HealthLink BC File #68j, February 2011
Healthy Eating and Healthy Aging for Adults
Healthy eating is important for healthy aging for adults over age 50. Choosing healthy foods for meals and snacks can help you feel your best every day.
Healthy eating also helps prevent some chronic and other illnesses.
You need fewer calories and more nutrients as you get older. To maintain a healthy weight, eat foods with more nutrients and not too many foods with high calories. Eat foods that contain fibre such as whole grain products, legumes, vegetables and fruit, and plenty of fluids to keep your bowels healthy.
What does healthy eating mean?
Healthy eating means choosing foods that meet your daily nutritional needs. Here are some tips:
- Get enough calories to have a healthy weight and to be physically active
- Eat a variety of foods from Eating Well with Canada's Food Guide
- Drink plenty of fluids, including water
- Enjoy eating by sharing meals with family and friends
What are the important nutrients?
Carbohydrates are a main source of the body's energy, despite the myth that carbohydrate-rich foods are fattening. Examples of nutritious carbohydrate foods include whole grains, cooked dried beans, fruits, vegetables, milk and yogurt. Carbohydrate-rich foods are often good sources of fibre, vitamins, and other nutrients. These are important for staying healthy and preventing cardiovascular and other diseases.
Protein is found in meat, fish, poultry, milk products, legumes, tofu, soy beverage, and peanut butter. Foods from animal sources are high in protein, as well as zinc, iron and vitamin B12. You need protein for building or repairing muscles, and for maintaining healthy hair, nails and skin.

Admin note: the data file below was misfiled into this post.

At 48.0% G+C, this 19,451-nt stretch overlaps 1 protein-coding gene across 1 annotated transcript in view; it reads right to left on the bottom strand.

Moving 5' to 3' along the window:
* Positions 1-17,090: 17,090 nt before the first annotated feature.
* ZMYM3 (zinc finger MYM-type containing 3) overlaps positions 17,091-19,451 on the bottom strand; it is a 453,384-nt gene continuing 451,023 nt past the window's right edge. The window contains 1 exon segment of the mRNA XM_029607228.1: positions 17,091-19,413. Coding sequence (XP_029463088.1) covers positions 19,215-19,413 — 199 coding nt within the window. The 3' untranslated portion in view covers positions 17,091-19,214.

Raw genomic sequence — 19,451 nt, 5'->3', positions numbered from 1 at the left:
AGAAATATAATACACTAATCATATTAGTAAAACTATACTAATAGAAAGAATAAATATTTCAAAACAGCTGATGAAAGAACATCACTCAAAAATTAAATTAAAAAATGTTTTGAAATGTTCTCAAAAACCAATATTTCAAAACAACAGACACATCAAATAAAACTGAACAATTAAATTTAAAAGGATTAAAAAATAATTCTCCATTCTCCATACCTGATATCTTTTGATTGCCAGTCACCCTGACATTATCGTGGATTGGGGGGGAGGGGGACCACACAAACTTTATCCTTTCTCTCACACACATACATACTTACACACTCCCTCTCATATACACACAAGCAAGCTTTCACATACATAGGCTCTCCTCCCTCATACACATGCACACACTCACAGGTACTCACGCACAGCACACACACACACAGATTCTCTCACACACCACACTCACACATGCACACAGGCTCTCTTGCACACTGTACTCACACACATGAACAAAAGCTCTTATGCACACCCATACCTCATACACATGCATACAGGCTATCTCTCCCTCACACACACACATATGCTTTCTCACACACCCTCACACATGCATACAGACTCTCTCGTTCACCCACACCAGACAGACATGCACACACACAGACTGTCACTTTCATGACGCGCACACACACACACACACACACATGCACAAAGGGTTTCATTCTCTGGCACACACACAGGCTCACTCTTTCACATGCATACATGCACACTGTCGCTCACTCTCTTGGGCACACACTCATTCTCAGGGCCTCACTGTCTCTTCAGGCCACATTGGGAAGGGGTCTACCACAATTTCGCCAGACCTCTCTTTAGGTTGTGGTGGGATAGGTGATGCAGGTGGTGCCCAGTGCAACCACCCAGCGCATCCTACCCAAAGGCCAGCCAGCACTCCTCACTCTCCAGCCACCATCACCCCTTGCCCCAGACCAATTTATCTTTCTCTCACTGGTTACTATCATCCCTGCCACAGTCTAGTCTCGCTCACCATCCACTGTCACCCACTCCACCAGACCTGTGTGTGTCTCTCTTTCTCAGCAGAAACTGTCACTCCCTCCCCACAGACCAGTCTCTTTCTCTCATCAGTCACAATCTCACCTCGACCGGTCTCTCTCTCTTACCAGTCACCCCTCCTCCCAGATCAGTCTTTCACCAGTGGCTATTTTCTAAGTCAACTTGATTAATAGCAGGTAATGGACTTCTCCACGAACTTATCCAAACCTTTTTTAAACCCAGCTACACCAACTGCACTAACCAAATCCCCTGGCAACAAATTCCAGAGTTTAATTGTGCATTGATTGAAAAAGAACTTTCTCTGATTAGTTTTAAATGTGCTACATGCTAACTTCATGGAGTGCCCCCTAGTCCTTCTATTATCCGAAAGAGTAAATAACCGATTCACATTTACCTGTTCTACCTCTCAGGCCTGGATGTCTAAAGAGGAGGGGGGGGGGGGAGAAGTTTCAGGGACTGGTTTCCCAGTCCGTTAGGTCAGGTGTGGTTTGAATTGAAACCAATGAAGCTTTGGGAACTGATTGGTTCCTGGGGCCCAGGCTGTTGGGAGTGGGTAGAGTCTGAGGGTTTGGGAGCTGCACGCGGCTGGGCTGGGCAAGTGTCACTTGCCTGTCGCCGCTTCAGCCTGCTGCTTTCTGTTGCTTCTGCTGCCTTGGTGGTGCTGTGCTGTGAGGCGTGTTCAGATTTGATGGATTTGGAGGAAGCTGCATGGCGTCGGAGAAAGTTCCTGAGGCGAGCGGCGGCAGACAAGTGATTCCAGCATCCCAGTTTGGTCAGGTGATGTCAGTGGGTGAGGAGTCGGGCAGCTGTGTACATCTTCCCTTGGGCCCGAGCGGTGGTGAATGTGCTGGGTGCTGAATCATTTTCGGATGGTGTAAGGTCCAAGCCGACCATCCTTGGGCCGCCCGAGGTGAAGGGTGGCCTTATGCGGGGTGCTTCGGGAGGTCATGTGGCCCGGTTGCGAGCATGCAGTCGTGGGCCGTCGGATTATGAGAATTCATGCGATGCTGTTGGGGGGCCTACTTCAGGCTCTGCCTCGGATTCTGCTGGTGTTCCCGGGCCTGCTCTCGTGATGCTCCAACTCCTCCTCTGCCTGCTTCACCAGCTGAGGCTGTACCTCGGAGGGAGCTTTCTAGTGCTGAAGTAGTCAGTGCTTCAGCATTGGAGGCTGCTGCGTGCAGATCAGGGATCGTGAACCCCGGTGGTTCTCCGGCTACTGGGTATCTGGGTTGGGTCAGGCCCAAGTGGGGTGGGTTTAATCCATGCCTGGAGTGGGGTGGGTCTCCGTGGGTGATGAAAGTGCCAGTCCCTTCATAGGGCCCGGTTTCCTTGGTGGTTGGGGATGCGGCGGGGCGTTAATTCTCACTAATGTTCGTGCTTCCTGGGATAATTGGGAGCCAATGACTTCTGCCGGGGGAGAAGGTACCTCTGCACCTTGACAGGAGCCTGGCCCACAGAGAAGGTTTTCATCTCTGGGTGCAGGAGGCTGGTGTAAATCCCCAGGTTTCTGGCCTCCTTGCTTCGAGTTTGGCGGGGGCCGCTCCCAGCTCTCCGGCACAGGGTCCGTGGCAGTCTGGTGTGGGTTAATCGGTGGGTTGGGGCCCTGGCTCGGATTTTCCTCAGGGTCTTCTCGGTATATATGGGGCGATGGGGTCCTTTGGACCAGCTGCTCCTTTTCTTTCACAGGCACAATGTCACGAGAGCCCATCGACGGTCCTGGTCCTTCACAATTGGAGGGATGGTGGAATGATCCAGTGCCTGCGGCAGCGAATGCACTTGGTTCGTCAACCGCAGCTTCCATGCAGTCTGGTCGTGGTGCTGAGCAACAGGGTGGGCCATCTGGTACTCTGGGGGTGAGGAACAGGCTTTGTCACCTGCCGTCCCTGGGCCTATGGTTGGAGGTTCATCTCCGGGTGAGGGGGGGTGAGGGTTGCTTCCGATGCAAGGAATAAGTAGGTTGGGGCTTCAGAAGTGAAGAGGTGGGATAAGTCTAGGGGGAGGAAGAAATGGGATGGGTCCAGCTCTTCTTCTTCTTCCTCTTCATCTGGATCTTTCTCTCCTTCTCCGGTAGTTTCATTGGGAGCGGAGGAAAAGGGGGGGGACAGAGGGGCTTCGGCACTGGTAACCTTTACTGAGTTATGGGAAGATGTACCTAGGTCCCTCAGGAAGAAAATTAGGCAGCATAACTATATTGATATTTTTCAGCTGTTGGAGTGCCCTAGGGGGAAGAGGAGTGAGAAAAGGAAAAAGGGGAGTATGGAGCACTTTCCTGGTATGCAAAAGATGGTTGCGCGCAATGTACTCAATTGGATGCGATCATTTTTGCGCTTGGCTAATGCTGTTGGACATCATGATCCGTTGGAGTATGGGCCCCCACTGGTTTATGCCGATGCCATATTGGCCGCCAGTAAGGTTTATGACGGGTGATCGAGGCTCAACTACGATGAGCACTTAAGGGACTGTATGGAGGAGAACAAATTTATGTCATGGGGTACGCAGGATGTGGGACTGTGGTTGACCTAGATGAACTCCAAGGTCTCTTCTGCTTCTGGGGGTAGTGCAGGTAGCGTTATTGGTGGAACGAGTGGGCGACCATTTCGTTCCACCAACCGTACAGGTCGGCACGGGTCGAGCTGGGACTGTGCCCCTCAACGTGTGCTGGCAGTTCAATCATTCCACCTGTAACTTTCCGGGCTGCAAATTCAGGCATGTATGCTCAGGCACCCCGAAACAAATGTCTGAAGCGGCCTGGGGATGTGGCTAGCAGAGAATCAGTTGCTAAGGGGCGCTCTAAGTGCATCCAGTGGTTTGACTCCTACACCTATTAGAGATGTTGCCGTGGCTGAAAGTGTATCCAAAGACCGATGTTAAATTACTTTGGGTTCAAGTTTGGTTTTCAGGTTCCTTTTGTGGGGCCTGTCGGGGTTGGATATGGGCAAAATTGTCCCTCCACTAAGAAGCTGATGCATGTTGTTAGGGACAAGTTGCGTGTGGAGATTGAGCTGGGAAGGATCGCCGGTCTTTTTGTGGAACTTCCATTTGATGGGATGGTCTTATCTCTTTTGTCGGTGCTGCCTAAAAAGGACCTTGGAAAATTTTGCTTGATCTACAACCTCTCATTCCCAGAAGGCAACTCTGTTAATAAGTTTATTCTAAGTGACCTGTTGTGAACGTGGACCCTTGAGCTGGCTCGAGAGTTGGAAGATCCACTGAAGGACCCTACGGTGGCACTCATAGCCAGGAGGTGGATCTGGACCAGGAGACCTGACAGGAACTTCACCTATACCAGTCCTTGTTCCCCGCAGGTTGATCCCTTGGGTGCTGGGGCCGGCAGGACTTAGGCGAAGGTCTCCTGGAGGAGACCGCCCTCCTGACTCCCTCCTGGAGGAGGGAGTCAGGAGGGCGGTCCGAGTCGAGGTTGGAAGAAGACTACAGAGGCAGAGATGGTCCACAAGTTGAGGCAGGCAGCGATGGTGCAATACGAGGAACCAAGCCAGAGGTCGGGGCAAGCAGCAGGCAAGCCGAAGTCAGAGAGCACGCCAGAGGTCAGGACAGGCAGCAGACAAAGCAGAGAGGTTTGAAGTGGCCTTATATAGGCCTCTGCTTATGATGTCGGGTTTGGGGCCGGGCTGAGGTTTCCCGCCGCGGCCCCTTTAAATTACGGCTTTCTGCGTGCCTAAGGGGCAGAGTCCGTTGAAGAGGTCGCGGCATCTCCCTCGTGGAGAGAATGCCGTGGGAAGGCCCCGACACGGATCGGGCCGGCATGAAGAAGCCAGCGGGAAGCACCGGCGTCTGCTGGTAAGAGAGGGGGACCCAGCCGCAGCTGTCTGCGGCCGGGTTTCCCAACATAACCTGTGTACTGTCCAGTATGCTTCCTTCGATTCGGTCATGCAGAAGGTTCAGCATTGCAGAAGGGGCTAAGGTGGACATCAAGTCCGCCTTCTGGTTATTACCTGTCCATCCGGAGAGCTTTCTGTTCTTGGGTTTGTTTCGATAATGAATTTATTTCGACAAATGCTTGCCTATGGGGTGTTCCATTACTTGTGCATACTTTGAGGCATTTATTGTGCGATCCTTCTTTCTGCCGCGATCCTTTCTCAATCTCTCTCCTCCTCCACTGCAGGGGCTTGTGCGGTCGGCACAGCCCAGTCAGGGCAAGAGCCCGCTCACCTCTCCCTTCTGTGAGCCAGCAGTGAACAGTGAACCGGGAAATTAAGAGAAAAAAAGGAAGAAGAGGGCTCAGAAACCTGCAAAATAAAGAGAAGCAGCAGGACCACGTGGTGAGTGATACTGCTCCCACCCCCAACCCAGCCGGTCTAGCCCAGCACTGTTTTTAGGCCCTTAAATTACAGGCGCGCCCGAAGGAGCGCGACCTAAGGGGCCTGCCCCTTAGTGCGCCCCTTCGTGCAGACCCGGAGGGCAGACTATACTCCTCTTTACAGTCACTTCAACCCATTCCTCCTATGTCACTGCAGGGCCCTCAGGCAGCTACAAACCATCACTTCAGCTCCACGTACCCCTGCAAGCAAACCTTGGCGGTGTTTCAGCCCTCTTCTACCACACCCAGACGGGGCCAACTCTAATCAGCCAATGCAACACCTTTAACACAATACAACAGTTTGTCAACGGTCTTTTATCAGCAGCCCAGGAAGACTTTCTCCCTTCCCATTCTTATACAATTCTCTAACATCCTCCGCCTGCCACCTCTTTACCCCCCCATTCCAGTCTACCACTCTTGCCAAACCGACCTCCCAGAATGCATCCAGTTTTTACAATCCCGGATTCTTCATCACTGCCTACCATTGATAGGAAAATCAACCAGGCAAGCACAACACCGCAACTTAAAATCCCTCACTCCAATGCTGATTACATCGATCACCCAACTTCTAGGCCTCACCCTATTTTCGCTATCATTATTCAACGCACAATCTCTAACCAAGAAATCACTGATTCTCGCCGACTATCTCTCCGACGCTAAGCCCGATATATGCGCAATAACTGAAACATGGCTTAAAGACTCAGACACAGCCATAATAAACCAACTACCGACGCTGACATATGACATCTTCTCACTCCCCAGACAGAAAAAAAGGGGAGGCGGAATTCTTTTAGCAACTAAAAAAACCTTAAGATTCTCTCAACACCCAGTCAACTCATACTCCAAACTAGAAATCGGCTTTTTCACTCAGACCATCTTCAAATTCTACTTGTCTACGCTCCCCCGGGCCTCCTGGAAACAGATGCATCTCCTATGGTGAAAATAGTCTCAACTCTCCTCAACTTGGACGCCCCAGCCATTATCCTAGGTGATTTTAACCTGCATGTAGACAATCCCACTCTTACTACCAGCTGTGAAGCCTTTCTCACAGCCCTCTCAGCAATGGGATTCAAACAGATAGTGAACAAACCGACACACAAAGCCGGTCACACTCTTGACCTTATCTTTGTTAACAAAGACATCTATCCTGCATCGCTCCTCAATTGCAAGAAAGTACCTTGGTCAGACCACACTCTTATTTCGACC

Fat is a concentrated source of energy or calories. Reducing the amount of fat in your diet lowers the number of calories. However, it is important to eat enough 'healthy fats', such as fats from fish, nuts, seeds and vegetable oils. Eating Well with Canada's Food Guide recommends adding a small amount (30 to 45 mL or 2 to 3 tablespoons) of unsaturated fat every day, such as cooking oil, salad dressings, mayonnaise and margarine.
By eating less trans and saturated fat, you make the most important dietary change for improving your heart health. Saturated fats are found in cheese, ice cream, high fat dairy products, high fat meats, chicken skin, lard, shortening, and coconut and palm kernel oils. Trans fats are found mainly in baked goods, including those made with shortening, partially hydrogenated vegetable oils, and hard margarines.
Calcium needs increase for people over 50 years of age. Calcium is one of the vital nutrients for having healthy bones and preventing osteoporosis. Calcium may also help you keep a healthy blood pressure. Examples of foods with high calcium are lower fat milk and alternatives, including calcium fortified soy beverages, canned fish with bones, and calcium-enriched fruit juices.
Vitamin D is needed to help you balance calcium levels in your body for healthy bones. You need more vitamin D as you get older. Vitamin D is found in milk, fortified soy beverages, egg yolk, and fish. Adults over 50 years of age should take a daily vitamin D supplement containing 400 IU of vitamin D, and follow Eating Well with Canada's Food Guide.